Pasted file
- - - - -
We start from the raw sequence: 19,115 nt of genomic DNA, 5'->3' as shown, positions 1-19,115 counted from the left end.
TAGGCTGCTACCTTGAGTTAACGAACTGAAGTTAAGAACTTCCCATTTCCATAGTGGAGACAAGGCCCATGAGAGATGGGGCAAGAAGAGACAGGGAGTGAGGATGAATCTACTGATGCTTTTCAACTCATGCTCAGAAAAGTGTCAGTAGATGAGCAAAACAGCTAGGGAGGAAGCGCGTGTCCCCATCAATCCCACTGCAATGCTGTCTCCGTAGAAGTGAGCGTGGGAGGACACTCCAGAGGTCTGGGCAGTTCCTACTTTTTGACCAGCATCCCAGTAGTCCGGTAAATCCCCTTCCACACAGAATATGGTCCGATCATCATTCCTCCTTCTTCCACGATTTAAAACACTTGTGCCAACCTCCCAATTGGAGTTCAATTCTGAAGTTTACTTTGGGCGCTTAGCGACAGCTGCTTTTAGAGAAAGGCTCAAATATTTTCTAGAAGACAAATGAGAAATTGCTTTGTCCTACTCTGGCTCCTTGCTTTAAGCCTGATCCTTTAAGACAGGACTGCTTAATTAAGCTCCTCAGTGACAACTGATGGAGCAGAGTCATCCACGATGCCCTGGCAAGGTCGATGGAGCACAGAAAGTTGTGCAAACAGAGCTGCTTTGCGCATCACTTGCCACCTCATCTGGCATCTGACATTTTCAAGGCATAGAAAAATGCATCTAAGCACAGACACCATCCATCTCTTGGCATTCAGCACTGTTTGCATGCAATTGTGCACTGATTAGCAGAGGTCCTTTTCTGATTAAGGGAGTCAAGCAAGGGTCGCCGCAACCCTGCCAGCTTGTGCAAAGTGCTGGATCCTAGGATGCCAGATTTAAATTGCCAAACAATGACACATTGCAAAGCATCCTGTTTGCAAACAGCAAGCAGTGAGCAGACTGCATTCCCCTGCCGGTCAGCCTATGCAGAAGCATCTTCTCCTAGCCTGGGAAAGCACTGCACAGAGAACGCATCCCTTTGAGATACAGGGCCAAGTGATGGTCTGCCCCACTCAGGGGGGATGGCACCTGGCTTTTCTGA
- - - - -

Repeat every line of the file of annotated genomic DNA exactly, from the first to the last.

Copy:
We start from the raw sequence: 19,115 nt of genomic DNA, 5'->3' as shown, positions 1-19,115 counted from the left end.
TAGGCTGCTACCTTGAGTTAACGAACTGAAGTTAAGAACTTCCCATTTCCATAGTGGAGACAAGGCCCATGAGAGATGGGGCAAGAAGAGACAGGGAGTGAGGATGAATCTACTGATGCTTTTCAACTCATGCTCAGAAAAGTGTCAGTAGATGAGCAAAACAGCTAGGGAGGAAGCGCGTGTCCCCATCAATCCCACTGCAATGCTGTCTCCGTAGAAGTGAGCGTGGGAGGACACTCCAGAGGTCTGGGCAGTTCCTACTTTTTGACCAGCATCCCAGTAGTCCGGTAAATCCCCTTCCACACAGAATATGGTCCGATCATCATTCCTCCTTCTTCCACGATTTAAAACACTTGTGCCAACCTCCCAATTGGAGTTCAATTCTGAAGTTTACTTTGGGCGCTTAGCGACAGCTGCTTTTAGAGAAAGGCTCAAATATTTTCTAGAAGACAAATGAGAAATTGCTTTGTCCTACTCTGGCTCCTTGCTTTAAGCCTGATCCTTTAAGACAGGACTGCTTAATTAAGCTCCTCAGTGACAACTGATGGAGCAGAGTCATCCACGATGCCCTGGCAAGGTCGATGGAGCACAGAAAGTTGTGCAAACAGAGCTGCTTTGCGCATCACTTGCCACCTCATCTGGCATCTGACATTTTCAAGGCATAGAAAAATGCATCTAAGCACAGACACCATCCATCTCTTGGCATTCAGCACTGTTTGCATGCAATTGTGCACTGATTAGCAGAGGTCCTTTTCTGATTAAGGGAGTCAAGCAAGGGTCGCCGCAACCCTGCCAGCTTGTGCAAAGTGCTGGATCCTAGGATGCCAGATTTAAATTGCCAAACAATGACACATTGCAAAGCATCCTGTTTGCAAACAGCAAGCAGTGAGCAGACTGCATTCCCCTGCCGGTCAGCCTATGCAGAAGCATCTTCTCCTAGCCTGGGAAAGCACTGCACAGAGAACGCATCCCTTTGAGATACAGGGCCAAGTGATGGTCTGCCCCACTCAGGGGGGATGGCACCTGGCTTTTCTGA